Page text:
In November, the U.S. Food and Drug Administration (FDA) announced that it is investigating serious adverse events associated with Limbrel, a medical food capsule marketed in 250 and 500 mg dosages.1 Limbrel contains two types of flavonoids: baicalin from Scutellaria baicalensis and catechin from Acacia catechu. Both Limbrel250 and Limbrel500 also contain zinc. The treatment is intended to manage metabolic processes associated with osteoarthritis (OA).
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Although many different adverse events have been reported to the FDA, two are potentially life threatening: drug-induced hepatotoxicity and hypersensitivity pneumonitis. The FDA has received reports of 194 adverse events for Limbrel, of which 57 cases contained enough information for further detailed analysis of whether Limbrel was associated with the adverse event. In 30 of these cases, causality of the adverse event existed.
On Nov. 8, 2017, the FDA contacted Primus Pharmaceuticals, the manufacturer of Limbrel, and requested information about its formula, which is now being reviewed. Presently, the FDA has alerted patients and healthcare providers about the potential effect to health and is advising patients not to use this treatment. The FDA will share updates when they are available.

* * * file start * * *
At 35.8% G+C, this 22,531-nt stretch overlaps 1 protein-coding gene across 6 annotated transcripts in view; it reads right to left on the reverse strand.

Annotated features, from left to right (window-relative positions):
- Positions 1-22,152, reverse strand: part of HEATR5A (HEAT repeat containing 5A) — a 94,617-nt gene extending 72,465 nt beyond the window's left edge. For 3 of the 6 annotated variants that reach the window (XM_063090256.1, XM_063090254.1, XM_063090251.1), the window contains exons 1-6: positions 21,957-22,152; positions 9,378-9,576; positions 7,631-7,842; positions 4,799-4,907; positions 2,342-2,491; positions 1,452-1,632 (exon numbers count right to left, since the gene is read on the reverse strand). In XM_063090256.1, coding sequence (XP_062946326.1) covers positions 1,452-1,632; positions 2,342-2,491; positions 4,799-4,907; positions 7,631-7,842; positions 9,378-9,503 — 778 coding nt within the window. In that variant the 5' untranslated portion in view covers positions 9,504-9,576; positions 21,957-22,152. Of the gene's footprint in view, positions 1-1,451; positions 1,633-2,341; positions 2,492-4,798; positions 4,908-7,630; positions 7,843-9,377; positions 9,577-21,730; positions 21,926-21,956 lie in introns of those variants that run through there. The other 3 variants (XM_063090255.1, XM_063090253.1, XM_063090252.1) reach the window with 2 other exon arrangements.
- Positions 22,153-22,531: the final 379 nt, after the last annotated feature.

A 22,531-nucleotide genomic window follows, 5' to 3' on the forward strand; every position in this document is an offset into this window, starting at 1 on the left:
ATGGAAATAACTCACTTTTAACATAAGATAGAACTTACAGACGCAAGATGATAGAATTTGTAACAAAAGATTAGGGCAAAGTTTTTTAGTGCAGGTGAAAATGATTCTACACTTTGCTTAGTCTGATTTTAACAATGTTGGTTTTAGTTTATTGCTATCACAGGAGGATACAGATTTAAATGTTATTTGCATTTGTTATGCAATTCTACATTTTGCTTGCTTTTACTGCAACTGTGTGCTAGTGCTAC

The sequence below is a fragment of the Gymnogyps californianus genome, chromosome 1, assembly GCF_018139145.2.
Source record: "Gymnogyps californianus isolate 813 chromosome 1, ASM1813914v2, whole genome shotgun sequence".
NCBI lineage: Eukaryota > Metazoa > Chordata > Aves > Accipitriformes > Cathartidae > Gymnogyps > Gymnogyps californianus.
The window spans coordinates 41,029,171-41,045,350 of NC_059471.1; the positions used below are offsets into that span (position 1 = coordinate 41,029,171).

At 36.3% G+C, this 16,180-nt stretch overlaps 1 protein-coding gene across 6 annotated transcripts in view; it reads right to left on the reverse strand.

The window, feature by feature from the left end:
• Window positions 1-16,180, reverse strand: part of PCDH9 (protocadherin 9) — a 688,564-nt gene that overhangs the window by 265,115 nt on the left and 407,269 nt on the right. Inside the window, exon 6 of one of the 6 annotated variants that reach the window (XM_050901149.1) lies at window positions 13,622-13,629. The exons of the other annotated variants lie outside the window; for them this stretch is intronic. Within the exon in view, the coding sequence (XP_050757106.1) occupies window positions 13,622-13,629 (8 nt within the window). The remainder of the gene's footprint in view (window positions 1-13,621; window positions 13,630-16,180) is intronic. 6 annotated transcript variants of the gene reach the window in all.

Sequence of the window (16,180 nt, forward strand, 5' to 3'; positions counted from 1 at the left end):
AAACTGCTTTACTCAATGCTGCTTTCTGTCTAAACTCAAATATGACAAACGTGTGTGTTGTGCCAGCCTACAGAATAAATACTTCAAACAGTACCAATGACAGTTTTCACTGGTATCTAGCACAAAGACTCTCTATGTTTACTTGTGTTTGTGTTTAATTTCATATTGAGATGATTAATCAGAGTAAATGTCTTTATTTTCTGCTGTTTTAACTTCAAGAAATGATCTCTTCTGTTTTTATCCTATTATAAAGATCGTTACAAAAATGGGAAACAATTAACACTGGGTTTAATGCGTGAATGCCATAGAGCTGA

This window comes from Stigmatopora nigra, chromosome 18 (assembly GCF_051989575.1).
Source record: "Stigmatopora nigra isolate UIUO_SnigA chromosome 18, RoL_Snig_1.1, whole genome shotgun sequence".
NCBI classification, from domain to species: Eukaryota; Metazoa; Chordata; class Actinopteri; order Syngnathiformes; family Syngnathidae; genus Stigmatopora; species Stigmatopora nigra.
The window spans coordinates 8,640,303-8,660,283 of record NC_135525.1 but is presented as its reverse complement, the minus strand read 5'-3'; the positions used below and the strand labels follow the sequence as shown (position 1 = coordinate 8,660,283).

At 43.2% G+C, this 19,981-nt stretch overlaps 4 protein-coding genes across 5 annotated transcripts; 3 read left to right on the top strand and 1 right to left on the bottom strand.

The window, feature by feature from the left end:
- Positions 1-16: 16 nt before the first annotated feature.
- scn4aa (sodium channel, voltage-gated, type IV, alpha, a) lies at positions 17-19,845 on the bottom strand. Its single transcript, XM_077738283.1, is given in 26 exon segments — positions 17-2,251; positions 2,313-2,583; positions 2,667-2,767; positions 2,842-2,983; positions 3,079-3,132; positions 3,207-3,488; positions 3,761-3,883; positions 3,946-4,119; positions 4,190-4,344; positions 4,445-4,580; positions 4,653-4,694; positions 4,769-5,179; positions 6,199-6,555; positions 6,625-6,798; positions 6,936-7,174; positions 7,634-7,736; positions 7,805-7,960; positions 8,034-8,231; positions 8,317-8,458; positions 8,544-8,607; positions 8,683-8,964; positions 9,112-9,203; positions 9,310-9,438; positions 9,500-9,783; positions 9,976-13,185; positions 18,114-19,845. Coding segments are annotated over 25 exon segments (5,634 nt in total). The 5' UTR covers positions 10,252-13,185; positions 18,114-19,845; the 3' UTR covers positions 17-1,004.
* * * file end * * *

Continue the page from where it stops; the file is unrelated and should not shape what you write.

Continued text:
Patients should immediately stop taking Limbrel and contact their healthcare provider. If patients develop any symptoms, such as jaundice, nausea, fatigue, gastrointestinal discomfort, fever, chills, headache, cough, chronic bronchitis, shortness of breath, trouble breathing and/or fatigue, while taking Limbrel, report them to a healthcare professional. An FDA Med Watch form should also be submitted through the FDA’s MedWatch Safety Information and Adverse Event Reporting Program.